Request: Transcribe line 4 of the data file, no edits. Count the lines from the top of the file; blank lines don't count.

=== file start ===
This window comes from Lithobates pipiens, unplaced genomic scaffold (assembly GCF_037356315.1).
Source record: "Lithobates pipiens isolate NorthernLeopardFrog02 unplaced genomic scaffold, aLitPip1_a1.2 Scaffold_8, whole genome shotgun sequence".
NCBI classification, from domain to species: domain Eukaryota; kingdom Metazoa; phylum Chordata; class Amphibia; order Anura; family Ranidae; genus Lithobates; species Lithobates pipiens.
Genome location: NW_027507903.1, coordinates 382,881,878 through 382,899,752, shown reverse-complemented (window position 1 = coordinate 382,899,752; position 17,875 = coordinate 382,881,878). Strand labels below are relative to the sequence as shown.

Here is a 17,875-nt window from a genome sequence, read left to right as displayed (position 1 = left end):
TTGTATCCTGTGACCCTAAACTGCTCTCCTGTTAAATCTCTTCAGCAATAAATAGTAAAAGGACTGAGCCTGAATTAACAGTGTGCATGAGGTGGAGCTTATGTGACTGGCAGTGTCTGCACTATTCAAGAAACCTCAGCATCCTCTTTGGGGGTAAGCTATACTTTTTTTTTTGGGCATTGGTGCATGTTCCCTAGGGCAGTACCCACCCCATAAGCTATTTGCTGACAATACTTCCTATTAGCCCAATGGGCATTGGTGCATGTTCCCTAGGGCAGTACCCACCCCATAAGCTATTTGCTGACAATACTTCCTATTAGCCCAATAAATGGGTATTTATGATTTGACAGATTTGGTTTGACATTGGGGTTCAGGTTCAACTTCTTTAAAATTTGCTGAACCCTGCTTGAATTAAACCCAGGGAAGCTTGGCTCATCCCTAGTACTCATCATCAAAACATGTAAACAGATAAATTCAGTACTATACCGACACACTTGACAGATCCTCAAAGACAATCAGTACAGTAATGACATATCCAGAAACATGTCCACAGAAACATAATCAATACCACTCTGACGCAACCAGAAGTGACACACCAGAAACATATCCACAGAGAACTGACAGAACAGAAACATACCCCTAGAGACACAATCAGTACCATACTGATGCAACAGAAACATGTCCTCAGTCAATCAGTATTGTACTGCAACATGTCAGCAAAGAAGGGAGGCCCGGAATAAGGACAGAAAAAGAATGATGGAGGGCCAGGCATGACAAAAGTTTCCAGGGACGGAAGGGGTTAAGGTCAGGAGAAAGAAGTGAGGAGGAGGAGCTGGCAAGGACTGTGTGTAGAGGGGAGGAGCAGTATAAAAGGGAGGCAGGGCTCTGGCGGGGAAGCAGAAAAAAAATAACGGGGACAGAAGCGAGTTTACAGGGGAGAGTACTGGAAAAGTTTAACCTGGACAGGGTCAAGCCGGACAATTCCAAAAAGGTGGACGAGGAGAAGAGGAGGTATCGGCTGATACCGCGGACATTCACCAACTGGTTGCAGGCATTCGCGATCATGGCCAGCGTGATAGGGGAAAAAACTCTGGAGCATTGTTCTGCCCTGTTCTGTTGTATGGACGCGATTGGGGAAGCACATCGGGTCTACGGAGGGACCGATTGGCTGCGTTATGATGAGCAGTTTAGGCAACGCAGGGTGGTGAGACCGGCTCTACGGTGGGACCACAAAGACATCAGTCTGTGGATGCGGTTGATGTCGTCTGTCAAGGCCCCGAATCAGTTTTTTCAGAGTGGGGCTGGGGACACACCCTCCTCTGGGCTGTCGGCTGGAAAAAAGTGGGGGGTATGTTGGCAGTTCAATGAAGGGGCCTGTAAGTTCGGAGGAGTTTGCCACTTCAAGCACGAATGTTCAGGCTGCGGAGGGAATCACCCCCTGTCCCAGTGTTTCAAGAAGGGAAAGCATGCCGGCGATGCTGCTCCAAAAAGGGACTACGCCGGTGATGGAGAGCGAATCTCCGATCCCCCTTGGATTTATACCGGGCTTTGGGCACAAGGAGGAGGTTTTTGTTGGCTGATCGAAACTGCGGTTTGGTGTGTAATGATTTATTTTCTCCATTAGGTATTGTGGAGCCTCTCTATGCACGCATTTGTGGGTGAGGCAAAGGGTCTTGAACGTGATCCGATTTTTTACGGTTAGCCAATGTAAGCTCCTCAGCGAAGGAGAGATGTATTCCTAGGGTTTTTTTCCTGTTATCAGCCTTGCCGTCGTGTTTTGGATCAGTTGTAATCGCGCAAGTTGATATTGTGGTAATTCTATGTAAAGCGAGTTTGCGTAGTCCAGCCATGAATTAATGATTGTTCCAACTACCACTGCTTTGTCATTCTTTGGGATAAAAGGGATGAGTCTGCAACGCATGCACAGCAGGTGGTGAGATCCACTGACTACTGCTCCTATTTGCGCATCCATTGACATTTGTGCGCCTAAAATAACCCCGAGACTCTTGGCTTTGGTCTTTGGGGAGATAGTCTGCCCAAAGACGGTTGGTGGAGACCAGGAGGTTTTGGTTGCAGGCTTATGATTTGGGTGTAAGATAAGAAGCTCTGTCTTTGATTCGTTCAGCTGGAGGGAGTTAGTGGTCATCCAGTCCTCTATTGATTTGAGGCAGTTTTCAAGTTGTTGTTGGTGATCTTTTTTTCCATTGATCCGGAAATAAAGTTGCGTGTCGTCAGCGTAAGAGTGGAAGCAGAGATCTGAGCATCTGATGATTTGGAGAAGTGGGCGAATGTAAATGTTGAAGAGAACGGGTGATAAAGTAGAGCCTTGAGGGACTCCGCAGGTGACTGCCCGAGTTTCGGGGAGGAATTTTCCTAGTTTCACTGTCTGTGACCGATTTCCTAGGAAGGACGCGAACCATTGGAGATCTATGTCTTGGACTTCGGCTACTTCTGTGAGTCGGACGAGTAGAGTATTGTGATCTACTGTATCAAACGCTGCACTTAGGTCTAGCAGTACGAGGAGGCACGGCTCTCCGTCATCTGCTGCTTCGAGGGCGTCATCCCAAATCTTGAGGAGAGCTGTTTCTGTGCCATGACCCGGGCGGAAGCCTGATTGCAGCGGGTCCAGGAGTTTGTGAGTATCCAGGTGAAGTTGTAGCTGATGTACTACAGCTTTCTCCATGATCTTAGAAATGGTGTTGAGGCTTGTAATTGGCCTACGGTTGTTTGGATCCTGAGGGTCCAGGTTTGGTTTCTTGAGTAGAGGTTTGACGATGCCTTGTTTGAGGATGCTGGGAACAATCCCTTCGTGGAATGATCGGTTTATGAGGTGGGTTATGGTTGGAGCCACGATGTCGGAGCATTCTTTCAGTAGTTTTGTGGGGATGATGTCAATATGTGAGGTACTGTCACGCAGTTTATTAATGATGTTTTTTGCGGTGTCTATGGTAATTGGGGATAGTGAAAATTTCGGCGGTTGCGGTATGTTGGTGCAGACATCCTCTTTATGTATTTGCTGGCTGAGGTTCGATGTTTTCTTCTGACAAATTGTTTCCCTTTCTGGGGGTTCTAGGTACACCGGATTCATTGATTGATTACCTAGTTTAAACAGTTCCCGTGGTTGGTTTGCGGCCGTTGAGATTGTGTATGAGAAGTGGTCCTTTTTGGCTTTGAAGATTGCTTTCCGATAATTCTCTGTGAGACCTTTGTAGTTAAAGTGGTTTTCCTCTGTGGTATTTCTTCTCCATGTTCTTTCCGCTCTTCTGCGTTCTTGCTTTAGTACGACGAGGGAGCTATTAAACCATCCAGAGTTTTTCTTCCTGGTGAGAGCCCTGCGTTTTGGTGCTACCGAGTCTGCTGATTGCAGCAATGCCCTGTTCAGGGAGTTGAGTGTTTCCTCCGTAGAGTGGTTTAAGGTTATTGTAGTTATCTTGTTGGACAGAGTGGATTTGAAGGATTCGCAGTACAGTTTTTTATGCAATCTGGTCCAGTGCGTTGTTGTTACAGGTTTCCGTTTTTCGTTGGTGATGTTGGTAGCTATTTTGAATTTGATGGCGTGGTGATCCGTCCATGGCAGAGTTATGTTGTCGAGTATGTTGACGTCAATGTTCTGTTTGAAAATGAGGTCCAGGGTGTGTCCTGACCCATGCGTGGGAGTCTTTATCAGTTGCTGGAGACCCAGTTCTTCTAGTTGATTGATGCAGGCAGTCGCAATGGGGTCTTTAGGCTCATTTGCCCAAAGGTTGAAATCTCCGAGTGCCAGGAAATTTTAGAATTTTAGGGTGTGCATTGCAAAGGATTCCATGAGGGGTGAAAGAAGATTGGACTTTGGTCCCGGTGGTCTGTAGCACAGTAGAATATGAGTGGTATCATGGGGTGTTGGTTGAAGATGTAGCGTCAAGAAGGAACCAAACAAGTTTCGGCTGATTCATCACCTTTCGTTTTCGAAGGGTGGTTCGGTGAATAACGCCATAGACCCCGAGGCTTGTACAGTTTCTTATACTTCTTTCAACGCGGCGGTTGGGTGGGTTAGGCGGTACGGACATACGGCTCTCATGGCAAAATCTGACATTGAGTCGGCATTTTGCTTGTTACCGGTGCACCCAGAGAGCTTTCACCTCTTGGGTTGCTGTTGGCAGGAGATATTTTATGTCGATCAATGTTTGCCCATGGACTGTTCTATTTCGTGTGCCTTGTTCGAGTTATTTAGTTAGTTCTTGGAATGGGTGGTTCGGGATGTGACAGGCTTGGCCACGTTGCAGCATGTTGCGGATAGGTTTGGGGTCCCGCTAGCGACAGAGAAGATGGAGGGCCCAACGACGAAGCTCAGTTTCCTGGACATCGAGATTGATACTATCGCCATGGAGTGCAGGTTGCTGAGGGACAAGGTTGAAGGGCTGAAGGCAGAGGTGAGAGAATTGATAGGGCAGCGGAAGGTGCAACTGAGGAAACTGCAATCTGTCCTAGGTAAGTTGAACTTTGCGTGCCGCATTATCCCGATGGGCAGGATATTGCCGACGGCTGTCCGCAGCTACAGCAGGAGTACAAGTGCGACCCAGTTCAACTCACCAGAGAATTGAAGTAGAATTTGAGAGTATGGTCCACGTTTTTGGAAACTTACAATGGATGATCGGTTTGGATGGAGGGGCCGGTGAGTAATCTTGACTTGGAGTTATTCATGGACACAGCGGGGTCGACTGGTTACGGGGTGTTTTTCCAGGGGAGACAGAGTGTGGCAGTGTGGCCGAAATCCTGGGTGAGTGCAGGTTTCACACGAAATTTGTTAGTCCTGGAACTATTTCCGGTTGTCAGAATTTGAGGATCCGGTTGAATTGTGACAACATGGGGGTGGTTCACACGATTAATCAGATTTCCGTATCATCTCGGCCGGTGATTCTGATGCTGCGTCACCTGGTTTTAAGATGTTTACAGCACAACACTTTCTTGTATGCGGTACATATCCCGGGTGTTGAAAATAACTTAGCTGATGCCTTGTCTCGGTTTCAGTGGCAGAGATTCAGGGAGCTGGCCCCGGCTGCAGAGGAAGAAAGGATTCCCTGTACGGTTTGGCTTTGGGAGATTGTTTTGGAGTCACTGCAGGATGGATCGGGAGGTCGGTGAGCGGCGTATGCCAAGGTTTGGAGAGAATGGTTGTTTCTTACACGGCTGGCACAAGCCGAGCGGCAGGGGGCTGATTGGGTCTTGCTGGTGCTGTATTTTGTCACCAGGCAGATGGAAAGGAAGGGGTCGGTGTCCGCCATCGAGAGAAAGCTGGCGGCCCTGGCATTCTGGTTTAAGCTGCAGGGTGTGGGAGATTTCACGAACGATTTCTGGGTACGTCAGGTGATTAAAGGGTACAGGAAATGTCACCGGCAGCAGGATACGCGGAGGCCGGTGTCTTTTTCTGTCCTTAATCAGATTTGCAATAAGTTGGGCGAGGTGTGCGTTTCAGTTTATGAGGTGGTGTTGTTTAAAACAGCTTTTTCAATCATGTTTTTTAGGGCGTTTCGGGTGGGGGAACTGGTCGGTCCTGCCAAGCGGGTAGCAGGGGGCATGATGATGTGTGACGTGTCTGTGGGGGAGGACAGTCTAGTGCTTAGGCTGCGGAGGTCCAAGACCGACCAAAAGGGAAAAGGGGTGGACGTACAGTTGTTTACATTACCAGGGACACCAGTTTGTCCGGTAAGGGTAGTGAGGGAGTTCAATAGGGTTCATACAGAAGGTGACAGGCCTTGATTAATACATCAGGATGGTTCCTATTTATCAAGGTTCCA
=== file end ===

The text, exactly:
Genome location: NW_027507903.1, coordinates 382,881,878 through 382,899,752, shown reverse-complemented (window position 1 = coordinate 382,899,752; position 17,875 = coordinate 382,881,878). Strand labels below are relative to the sequence as shown.